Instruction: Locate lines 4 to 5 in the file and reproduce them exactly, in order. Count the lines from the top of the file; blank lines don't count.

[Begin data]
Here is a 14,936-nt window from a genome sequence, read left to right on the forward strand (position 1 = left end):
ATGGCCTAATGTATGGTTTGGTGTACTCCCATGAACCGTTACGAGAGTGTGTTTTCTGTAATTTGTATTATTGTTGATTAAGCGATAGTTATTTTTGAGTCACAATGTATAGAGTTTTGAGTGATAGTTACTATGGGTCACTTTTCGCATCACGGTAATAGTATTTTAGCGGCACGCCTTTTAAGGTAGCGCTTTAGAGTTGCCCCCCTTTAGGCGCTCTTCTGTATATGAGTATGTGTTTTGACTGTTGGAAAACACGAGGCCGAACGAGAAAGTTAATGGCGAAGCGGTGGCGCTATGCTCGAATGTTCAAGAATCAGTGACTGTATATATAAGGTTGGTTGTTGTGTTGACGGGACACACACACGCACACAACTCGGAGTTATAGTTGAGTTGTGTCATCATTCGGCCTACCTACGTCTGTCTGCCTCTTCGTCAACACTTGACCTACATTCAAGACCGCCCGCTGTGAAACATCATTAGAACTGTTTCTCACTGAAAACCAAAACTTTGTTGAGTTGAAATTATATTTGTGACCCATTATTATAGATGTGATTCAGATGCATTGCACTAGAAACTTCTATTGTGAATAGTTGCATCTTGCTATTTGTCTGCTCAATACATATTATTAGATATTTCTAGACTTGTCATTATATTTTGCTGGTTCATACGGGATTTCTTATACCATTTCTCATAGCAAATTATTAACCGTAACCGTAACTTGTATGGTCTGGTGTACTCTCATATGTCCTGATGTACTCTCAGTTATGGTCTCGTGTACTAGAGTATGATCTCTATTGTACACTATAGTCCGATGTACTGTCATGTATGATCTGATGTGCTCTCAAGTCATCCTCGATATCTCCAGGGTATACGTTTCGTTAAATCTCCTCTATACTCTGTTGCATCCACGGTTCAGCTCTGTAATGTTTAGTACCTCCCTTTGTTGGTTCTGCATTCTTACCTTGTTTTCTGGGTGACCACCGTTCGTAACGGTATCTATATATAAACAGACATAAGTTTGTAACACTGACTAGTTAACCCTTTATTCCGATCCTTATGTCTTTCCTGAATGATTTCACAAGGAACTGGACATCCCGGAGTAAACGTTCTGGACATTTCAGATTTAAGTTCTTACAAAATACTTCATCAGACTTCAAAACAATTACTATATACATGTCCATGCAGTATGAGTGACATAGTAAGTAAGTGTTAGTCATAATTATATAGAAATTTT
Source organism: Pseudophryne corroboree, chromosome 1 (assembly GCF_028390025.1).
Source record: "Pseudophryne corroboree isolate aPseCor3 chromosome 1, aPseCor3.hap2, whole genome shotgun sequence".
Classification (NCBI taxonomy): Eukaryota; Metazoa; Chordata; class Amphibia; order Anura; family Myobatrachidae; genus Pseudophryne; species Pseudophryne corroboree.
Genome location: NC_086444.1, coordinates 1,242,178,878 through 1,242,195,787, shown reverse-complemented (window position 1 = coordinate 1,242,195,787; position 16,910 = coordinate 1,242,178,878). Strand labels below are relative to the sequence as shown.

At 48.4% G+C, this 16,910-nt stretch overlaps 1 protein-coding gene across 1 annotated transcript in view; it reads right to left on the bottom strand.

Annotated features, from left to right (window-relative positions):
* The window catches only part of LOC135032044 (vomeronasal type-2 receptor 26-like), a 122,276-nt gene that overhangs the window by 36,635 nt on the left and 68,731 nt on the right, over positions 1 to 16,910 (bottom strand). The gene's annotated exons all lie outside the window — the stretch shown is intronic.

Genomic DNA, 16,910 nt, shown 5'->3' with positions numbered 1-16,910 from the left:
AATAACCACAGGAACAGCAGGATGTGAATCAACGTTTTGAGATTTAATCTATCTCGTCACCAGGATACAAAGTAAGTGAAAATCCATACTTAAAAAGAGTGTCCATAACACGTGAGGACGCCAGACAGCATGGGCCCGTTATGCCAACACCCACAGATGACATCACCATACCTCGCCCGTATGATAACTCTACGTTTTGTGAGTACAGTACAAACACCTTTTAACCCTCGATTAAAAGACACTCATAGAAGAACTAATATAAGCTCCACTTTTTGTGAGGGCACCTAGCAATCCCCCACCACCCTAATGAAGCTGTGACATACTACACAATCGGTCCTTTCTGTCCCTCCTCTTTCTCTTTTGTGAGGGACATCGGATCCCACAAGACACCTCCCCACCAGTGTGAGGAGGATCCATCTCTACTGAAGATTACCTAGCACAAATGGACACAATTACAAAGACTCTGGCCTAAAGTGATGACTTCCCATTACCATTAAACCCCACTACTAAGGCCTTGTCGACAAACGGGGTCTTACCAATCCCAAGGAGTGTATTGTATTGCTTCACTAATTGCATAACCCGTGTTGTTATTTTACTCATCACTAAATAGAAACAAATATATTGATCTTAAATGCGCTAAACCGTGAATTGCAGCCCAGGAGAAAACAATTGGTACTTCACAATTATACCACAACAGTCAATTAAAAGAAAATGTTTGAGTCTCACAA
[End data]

Source record: "Pseudophryne corroboree isolate aPseCor3 chromosome 1, aPseCor3.hap2, whole genome shotgun sequence".
Classification (NCBI taxonomy): Eukaryota; Metazoa; Chordata; class Amphibia; order Anura; family Myobatrachidae; genus Pseudophryne; species Pseudophryne corroboree.